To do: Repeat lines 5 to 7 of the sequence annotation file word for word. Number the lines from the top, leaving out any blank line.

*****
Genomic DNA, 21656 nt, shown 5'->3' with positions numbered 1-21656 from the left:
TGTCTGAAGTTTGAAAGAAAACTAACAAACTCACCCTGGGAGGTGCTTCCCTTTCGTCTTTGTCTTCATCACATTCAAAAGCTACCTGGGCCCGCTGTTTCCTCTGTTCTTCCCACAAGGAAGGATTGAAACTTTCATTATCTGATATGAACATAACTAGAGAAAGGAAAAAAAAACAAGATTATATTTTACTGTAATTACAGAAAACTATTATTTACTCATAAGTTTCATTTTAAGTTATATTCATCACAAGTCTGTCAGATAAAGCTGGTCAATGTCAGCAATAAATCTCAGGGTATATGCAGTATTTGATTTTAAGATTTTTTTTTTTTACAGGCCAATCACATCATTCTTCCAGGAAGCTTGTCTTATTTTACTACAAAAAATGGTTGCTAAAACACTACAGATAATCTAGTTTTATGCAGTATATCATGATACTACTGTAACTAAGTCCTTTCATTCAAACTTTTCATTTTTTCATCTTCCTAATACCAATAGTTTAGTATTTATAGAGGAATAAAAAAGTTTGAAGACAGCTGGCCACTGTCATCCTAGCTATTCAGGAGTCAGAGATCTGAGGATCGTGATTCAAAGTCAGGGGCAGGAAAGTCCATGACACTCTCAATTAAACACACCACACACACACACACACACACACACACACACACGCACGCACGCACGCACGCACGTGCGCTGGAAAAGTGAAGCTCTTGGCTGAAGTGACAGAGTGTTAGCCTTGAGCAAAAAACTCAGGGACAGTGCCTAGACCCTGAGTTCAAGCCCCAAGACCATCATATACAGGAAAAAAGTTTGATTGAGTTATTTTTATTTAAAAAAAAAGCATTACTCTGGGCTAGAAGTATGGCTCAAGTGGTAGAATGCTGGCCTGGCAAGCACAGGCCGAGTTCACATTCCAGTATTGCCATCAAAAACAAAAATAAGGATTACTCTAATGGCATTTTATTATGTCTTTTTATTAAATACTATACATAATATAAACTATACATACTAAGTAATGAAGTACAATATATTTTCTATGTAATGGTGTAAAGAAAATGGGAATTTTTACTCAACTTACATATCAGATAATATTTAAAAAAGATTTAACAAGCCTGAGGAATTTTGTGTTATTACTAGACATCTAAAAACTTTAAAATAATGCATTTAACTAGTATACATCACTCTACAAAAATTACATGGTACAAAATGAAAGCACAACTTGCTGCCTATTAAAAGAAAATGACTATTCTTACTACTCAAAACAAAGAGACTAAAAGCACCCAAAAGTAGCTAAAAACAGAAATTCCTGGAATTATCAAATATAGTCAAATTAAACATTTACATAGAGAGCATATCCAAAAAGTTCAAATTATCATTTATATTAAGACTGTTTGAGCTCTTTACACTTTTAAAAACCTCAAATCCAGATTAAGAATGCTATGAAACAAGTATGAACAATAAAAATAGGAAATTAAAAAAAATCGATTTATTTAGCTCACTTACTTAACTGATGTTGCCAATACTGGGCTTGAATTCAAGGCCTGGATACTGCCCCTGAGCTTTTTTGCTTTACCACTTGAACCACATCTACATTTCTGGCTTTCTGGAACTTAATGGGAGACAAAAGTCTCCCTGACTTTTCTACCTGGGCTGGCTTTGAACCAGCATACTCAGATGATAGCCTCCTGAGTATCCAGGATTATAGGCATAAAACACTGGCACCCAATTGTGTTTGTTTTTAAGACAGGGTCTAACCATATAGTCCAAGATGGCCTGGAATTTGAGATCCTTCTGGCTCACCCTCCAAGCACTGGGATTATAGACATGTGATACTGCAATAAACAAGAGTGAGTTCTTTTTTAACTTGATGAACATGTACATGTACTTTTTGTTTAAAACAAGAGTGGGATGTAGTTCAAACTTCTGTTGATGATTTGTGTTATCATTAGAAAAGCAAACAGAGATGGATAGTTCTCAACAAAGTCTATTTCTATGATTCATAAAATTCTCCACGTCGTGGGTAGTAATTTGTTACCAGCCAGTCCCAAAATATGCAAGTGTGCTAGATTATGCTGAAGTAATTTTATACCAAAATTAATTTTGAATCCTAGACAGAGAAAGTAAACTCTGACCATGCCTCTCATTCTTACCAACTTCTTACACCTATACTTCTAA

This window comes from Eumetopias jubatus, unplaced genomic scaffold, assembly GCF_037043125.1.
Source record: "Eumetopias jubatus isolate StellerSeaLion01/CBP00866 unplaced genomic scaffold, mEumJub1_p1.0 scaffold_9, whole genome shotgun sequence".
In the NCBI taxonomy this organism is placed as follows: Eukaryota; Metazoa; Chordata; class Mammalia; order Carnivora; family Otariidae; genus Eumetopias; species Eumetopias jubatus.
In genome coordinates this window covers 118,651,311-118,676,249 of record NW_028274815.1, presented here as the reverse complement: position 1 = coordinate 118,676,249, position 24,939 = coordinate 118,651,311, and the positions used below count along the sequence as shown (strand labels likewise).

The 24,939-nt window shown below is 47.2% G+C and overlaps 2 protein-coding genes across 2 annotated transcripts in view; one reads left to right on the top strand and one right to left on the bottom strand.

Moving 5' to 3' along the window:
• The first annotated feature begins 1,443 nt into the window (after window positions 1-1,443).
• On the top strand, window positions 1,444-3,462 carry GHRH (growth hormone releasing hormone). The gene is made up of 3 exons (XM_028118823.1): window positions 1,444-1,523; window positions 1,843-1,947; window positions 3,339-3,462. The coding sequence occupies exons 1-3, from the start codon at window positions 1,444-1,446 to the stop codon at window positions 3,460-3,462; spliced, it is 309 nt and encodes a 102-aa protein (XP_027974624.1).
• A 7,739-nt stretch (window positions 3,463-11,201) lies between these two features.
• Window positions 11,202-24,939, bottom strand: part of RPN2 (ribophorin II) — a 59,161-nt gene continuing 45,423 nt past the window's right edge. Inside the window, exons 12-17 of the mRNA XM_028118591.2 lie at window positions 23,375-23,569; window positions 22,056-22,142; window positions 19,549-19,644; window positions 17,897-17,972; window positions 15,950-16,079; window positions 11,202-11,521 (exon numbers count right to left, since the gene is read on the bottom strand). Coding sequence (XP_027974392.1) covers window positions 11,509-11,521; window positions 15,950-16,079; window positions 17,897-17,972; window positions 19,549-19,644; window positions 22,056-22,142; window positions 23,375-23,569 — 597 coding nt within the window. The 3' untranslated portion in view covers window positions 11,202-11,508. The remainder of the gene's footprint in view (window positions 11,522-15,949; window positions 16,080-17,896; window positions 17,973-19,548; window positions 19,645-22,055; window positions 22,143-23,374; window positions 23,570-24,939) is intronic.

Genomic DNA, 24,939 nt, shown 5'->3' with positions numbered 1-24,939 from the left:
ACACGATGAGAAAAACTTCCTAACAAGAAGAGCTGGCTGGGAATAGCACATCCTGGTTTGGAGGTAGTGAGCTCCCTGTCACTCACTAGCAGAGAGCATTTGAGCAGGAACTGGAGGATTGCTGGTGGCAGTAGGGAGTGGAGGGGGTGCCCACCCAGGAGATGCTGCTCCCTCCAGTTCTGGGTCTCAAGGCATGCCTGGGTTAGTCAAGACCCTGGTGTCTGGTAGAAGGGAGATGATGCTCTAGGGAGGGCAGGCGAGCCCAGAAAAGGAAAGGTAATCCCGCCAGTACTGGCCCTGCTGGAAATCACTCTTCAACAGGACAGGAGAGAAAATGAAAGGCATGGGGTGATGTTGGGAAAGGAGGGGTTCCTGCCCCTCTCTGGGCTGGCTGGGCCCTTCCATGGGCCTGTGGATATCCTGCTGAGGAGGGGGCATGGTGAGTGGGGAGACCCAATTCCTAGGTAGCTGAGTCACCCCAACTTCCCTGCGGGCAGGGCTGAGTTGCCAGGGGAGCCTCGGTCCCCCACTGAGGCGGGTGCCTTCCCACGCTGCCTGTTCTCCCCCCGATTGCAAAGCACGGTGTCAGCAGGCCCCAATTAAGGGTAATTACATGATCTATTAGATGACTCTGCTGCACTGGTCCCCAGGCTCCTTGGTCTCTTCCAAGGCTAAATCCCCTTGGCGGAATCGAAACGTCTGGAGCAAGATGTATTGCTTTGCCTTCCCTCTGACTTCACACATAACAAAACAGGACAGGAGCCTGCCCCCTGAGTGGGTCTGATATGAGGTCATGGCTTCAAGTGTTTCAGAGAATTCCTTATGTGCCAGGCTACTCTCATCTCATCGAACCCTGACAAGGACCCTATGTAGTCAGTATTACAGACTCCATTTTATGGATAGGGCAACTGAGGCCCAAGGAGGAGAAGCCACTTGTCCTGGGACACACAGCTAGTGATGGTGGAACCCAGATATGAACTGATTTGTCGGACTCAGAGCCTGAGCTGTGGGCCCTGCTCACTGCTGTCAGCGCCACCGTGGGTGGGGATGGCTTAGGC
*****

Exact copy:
In the NCBI taxonomy this organism is placed as follows: Eukaryota; Metazoa; Chordata; class Mammalia; order Carnivora; family Otariidae; genus Eumetopias; species Eumetopias jubatus.
In genome coordinates this window covers 118,651,311-118,676,249 of record NW_028274815.1, presented here as the reverse complement: position 1 = coordinate 118,676,249, position 24,939 = coordinate 118,651,311, and the positions used below count along the sequence as shown (strand labels likewise).

The 24,939-nt window shown below is 47.2% G+C and overlaps 2 protein-coding genes across 2 annotated transcripts in view; one reads left to right on the top strand and one right to left on the bottom strand.